They were arrested at Gwembe village yesterday where they worked for Into Africa, a tour operating company that provides bush dinners and breakfast.

        According to the Immigration Department in Livingstone, the trio entered Zambia through the Victoria Falls border as visitors but decided to work for the company illegally.

        Last week, immigration officers arrested 10 Zimbabwean traders and six Ethiopians for entering and staying in Zambia illegally.

        The Zimbabwean traders were warned and cautioned and later released.

        The Ethiopians were arrested at Konje Guest House when they ran out of money to proceed to Botswana.



        Zim unions, MDC still plan anti-govt protests

        Harare, Zimbabwe

        22 May 2006 11:51

        Zimbabwe's biggest labour federation on Saturday threatened to call massive demonstrations against the government over poor salaries and worsening living conditions for workers in the country.

        The threats are ratcheting up pressure against President Robert Mugabe's government after similar threats by the biggest opposition party in the country, the Movement for Democratic Change (MDC), about two months ago.

        Speaking at the Zimbabwe Congress of Trade Unions (ZCTU) conference on Saturday, the labour body's president, Lovemore Matombo, said the powerful union wants the government to award workers salaries that match the country's ever-rising inflation.

        "I can assure you we will stage massive demonstrations to force them [employers] to award workers minimum salaries that tally with the poverty datum line," said Matombo.

        Matombo did not say when exactly the ZCTU would order workers to strike.

        Opposition protests

        Meanwhile, the MDC on Sunday said it will push ahead with plans for anti-government protests, saying victory in a key by-election at the weekend was a "sign the electorate supported its policies", including democratic mass resistance.

        A spokesperson of the main faction of the splintered MDC, Nelson Chamisa, said victory over Mugabe's ruling Zanu-PF and a rival MDC faction in a Saturday by-election in Harare's Budiriro constituency is a sign Zimbabweans still have confidence in party leader Morgan Tsvangirai and his policies.

        Tsvangirai, the founding leader of the MDC, heads the main rump of the opposition party whose candidate, Emmanuel Chisvuure, polled 7 949 votes to win the Budiriro House of Assembly seat.

        Gabriel Chaibva of the other faction of the MDC, led by prominent academic Arthur Mutambara, garnered 504 votes while Zanu-PF's Jeremiah Bvirindi polled 3 961 votes.

        "This election showed that the electorate still has confidence in the MDC [Tsvangirai-led] leadership and its policies," Chamisa told independent news service ZimOnline.

        He added: "We will now move to consolidate our position * we still believe in mass protests. Until we have attained our goals we see no reason why we should abandon [plans for protests]."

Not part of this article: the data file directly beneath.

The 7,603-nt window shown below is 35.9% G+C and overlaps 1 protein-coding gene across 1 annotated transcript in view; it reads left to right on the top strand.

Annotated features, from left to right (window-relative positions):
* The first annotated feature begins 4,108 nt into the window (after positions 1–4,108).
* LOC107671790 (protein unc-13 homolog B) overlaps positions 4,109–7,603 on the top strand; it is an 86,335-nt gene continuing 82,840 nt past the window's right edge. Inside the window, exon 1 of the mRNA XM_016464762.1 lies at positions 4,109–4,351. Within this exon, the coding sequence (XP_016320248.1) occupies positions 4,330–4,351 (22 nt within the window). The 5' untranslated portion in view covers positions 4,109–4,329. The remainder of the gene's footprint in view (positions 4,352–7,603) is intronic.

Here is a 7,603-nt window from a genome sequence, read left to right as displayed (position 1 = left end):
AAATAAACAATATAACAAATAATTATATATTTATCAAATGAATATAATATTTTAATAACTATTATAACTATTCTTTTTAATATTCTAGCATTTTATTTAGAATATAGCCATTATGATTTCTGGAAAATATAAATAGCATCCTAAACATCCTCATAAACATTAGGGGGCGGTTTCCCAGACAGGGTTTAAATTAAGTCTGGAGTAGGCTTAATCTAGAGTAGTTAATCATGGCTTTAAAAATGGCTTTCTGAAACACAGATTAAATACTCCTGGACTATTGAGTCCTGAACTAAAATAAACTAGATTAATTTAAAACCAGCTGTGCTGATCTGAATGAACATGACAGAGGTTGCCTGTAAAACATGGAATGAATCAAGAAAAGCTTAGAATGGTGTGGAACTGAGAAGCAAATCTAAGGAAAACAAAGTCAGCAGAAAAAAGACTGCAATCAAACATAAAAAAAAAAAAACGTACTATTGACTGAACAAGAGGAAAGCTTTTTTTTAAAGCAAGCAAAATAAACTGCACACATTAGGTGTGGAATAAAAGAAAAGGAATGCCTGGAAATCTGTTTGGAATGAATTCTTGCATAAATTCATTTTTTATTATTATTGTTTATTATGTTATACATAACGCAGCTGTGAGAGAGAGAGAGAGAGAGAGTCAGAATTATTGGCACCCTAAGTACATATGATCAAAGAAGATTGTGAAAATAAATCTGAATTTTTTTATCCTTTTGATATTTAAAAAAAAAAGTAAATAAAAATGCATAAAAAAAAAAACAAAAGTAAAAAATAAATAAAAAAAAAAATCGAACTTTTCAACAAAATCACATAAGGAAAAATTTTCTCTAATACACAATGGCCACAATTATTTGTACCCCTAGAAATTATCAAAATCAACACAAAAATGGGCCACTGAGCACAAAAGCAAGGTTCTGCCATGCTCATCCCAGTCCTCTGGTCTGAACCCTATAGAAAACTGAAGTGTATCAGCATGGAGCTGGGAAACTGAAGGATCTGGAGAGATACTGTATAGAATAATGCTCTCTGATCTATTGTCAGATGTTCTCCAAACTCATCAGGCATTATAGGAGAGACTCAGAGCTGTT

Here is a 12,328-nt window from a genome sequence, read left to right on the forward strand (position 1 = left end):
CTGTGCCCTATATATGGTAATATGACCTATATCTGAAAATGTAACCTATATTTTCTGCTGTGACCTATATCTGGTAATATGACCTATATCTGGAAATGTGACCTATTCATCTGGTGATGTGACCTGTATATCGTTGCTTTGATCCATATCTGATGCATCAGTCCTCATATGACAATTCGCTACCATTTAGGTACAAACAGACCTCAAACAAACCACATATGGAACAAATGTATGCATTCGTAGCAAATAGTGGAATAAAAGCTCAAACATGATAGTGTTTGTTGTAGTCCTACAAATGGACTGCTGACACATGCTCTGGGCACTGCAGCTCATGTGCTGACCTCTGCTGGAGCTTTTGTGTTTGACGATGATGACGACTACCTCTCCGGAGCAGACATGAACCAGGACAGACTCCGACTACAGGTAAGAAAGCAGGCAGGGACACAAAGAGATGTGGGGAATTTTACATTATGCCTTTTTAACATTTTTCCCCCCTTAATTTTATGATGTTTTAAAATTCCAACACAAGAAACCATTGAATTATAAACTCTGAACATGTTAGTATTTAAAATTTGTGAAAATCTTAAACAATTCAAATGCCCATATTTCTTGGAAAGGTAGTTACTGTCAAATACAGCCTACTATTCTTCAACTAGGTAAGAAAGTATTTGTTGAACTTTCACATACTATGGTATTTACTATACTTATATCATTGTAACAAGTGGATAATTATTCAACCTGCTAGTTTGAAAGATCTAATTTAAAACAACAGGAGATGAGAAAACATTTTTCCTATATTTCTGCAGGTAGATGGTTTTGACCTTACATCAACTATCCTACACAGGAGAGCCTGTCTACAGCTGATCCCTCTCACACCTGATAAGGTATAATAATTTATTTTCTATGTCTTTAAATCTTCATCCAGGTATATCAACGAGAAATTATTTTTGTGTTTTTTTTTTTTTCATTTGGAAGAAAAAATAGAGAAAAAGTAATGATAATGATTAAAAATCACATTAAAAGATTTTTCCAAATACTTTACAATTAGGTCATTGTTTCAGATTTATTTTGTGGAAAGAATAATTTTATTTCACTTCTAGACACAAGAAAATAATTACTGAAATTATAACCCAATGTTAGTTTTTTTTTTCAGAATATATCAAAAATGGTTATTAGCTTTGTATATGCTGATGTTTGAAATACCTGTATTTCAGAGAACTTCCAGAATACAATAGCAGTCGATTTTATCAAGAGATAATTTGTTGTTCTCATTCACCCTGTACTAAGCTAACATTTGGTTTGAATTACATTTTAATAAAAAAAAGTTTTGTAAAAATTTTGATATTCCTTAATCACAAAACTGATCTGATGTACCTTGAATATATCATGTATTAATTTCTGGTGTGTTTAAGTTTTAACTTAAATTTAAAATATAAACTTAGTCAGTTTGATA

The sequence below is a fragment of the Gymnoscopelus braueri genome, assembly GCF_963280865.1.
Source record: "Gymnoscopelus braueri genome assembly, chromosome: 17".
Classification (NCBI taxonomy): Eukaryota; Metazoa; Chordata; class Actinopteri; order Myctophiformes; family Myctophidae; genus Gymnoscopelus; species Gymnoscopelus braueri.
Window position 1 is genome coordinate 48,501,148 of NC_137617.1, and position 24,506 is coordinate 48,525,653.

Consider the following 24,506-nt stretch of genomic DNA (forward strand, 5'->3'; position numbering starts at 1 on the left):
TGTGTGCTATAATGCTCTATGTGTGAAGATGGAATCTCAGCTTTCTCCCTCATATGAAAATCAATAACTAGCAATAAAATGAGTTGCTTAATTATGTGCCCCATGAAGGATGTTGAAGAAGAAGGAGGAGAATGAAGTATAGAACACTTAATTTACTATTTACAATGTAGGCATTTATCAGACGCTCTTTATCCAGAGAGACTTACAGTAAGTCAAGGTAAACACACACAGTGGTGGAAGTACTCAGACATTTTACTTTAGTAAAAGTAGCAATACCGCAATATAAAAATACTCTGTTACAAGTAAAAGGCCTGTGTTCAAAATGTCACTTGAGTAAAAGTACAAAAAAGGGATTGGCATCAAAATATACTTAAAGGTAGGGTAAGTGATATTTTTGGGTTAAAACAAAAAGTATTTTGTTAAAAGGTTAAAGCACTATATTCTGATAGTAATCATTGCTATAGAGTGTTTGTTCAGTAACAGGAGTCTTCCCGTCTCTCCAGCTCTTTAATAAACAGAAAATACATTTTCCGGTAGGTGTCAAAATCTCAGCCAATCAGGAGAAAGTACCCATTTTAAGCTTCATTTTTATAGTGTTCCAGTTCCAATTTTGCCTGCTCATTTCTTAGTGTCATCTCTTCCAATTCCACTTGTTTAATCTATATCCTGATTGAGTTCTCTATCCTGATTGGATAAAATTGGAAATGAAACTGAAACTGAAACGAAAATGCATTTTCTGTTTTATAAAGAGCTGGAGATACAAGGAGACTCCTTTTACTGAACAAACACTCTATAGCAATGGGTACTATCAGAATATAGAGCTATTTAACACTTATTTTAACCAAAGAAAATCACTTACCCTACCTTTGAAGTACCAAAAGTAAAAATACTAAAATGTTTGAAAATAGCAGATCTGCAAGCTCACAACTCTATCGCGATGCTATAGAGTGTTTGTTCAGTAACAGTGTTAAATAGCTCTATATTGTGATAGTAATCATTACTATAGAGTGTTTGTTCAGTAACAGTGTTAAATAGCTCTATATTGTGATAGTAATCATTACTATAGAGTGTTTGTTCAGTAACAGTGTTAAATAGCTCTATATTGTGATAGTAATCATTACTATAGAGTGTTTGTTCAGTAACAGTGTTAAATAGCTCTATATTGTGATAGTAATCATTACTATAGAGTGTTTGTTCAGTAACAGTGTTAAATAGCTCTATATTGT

Tsvangirai has threatened to call mass protests this winter against Mugabe and his government. He says the mass protests, whose date he is still to name, are meant to force Mugabe to relinquish power to a government of national unity to be tasked to write a new and democratic Constitution that would ensure free and fair elections held under international supervision.

        Mugabe and his government, who had hoped for victory in Budiriro to show they were recapturing urban support from a splintered MDC, have not taken idly the opposition's threats to call mass protests, with the veteran president warning Tsvangirai he would be "dicing with death" if he ever attempted to instigate a Ukraine-style popular revolt in Zimbabwe.


        In a fresh crackdown against dissension, the police last week arrested several church and civic leaders for organising public prayers and marches to mark last year's controversial home-demolition exercise by the government.

        The police also banned the marches and prayers, fearing they could easily turn into mass protests against Mugabe and his government.

        However, the marches went ahead in the second-largest city of Bulawayo after organisers had obtained a court order barring the police from stopping the march.

        Political analysts say although Zimbabweans have largely been cowed by Mugabe's tactics of routinely deploying riot police and the military to crush street protests, worsening hunger and poverty are fanning public anger that Tsvangirai -- with proper planning and organisation -- could easily manipulate.

        Zimbabwe is in the grip of a severe six-year old economic crisis that has seen inflation breaching the 1 000% barrier. Last year, the World Bank said Zimbabwe's economic crisis was unprecedented for a country not at war.

        The MDC and major Western governments blame Mugabe for wrecking the country's economy, which was one of the strongest in Africa at independence from Britain 26 years ago.

        Mugabe denies the charge blaming the crisis on sabotage by Britain and her allies after he seized white-owned farms for redistribution to landless blacks six years ago.

        The Harare authorities recently hiked salaries for civil servants, with the lowest-paid soldier now earning about Z$27-million while the lowest-paid school teacher now takes home about Z$33-million.

        But the salaries are still way below the poverty datum line, which the government's Consumer Council of Zimbabwe says now stands at a staggering Z$42-million a month for an average family of six.

        The Zimbabwe government often accuses the ZCTU, a strong ally of the MDC, of pushing a political agenda to remove Mugabe from power.

        Meanwhile, Matombo and Lucia Matibenga retained their posts as president and first vice-president respectively during the ZCTU congress that ended on Saturday. -- ZimOnline